Financial Service and Industry

Asset Transformation Purchase primary securities by selling financial claims (secondary securities) to households Secondary securities are more marketable BECAUSE Less information asymmetry Less monitoring costs More liquid Less risky Without financial intermediaries, households will find direct investments in corporate securities unattractive due to information/monitoring costs, liquidity cost and price risk.
Thus flow was funds are less, little monitoring and risk of investments would increase.
Specializes of financial institutions General areas (LIP TM) Liquidity services Information services Price- risk reduction services Transaction cost services Maturity intermediation services Institution- specific (McCall) Money supply transmission Credit allocation Denomination intermediation Intergenerational transfers Payment services Information costs Agency costs 0 costs relating to the risk that firm owners and managers use savers’ ends not in the best interest of the savers Financial institutions collect funds from households in order to avoid free- rider problem (incentive for information collection and monitoring), reduce costs of information collection and monitoring and to develop new secondary securities to more effectively monitor borrows.

Liquidity and price risk Financial intermediaries provide secondary claims to household savers – high liquidity and low price risk and invest in these illiquid and risky sectors Advantage of financial institutions managing liquidity and price risk Diversification (due to size of funds) Development of better risk management techniques Disadvantage of delegated institutions Intermediary services are not free Agency issues Risk management Monitoring financial institutions Other special services Reduced Transaction Cost, I. E. Economies of scale Maturity Intermediation 0 Ability to bear the risk of mismatched maturities of assets and liabilities.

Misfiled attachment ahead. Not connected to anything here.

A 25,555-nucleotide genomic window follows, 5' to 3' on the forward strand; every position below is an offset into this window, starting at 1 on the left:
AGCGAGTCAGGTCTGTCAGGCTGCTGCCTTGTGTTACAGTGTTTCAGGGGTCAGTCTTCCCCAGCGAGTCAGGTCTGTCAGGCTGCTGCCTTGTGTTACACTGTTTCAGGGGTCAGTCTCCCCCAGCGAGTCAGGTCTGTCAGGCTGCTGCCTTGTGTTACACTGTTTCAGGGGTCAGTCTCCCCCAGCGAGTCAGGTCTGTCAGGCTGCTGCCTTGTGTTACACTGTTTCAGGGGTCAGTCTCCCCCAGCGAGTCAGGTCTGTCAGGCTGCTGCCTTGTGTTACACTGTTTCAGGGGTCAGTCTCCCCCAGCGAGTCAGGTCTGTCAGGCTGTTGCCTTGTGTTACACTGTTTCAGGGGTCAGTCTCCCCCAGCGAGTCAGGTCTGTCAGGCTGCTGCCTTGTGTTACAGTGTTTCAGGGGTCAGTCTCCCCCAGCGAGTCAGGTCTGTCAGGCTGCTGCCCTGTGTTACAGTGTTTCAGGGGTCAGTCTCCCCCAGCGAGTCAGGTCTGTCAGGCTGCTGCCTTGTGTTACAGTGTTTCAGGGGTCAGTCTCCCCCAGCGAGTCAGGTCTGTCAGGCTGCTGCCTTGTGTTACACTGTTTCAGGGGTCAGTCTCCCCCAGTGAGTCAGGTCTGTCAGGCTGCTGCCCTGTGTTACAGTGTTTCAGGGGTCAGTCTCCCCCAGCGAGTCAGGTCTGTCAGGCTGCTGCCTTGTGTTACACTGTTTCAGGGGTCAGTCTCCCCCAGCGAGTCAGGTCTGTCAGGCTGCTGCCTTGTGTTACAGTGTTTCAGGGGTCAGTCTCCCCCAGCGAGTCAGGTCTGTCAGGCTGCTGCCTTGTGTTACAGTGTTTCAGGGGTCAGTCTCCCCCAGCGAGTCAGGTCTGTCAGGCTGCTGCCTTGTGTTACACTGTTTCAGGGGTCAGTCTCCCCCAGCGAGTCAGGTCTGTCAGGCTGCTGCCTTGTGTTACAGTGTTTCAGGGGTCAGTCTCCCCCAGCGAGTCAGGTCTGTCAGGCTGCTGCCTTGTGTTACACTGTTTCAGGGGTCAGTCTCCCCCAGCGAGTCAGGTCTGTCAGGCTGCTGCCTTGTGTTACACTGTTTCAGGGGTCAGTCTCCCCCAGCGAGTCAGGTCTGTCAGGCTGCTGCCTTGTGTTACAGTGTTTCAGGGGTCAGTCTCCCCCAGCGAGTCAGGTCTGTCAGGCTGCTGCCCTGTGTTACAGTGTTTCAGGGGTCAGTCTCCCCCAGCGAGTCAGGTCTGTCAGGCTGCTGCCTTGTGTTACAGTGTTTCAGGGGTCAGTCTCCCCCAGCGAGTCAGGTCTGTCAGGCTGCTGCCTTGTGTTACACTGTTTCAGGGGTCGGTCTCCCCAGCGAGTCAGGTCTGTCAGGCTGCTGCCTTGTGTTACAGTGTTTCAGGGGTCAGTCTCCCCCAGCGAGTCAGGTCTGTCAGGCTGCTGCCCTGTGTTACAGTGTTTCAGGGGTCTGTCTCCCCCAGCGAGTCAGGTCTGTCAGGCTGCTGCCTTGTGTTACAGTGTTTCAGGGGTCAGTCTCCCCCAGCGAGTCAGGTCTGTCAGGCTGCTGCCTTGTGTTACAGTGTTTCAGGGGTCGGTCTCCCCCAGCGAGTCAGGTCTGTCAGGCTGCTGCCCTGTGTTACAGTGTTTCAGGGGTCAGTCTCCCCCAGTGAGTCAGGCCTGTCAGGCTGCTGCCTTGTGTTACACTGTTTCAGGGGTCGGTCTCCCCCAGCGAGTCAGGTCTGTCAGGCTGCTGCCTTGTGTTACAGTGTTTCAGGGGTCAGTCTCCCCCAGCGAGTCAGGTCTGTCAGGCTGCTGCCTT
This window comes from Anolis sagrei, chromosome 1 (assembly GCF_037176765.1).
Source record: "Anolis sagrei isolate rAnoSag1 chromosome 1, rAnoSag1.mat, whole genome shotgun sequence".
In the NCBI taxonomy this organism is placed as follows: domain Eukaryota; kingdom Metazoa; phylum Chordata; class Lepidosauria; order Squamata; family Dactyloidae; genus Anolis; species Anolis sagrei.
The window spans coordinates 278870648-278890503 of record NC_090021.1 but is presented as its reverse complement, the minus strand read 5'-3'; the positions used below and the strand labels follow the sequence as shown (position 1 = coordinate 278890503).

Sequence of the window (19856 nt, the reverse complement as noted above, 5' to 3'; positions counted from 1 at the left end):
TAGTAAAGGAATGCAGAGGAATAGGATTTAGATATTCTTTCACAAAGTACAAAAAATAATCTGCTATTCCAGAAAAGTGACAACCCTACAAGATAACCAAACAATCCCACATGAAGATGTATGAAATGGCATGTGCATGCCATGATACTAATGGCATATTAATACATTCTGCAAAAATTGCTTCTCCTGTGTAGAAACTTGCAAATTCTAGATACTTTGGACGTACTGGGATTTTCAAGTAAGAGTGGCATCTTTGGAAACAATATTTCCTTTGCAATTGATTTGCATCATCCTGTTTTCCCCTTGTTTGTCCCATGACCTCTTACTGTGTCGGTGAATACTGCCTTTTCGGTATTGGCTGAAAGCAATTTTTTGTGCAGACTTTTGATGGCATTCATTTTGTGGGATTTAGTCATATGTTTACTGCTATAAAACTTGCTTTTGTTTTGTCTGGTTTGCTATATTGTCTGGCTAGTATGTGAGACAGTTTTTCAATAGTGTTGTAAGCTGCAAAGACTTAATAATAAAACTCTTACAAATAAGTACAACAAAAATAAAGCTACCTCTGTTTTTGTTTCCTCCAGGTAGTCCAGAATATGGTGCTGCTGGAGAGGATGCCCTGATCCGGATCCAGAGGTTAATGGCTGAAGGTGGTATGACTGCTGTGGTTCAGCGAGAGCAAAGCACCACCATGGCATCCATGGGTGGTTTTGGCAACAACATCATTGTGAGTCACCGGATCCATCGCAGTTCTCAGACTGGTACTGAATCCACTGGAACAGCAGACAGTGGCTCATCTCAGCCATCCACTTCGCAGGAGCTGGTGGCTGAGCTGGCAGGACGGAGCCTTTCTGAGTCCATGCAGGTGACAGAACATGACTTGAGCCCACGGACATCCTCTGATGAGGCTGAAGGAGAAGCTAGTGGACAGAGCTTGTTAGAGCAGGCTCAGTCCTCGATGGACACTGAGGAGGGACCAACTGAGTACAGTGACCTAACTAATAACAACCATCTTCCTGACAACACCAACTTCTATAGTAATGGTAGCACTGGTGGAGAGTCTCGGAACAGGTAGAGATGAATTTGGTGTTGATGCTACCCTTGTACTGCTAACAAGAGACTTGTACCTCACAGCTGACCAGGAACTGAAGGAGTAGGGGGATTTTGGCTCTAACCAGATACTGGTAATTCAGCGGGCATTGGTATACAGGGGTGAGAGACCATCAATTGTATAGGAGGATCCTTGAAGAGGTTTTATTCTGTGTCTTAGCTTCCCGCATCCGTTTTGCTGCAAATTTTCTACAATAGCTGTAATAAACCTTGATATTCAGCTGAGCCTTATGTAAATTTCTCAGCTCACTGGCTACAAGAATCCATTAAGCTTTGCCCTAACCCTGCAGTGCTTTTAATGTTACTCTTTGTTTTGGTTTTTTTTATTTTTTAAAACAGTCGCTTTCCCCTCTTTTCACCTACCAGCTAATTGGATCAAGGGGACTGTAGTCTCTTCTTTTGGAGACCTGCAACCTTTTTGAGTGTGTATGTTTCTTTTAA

Credit Allocation (Depository Flu) – Financial intermediaries are the major source of finance in particular sectors of an economy: residential real estate (US and UK), farming (Australia) . Intergenerational Wealth Transfer or Time Intermediation (life insurance, superannuation and pension funds) Payment Services – IFS provide efficient payment services to the society. Denomination Intermediation – Give individuals indirect access to large denomination markets (Money market managed funds, Debt-equity managed funds, Unit trusts) The Transmission of Monetary Policy (Banks) Financial intermediaries are widely used medium of exchange in the economy.
Intermediaries’ liabilities play significant role in the transmission of monetary policy Money supply in Australia (Don’t need to know these term 0) MI : currency + bank rent deposits by private non-bank sector MM: currency + all bank deposits by private non-bank sector Broad money: MM + net borrowing of Non-bank IFS from private sector Specializes and Regulation Financial institutions receive special regulatory attention Negative externalities caused by IFS is costly to households and firms using financial services Special services provided by IFS Institution- specific functions Example: money supply transmission, credit allocations, payment services Australian Regulation System The traditional industry- based regulation entailed separate regulators for individual industry sectors – banking, insurance and security firms. Asses 0 Australia’s current financial regulatory framework originated from ‘Financial System Enquiry (Wallis Committee), Australia switched from industry-based regulation to function- based regulation. This introduced 3 regulatory agencies, each in charge of specific functional responsibilities. This reform was necessary as the distinction between the activities of different types of financial institutions was becoming more vague and also because of the overlap in regulation and grey areas.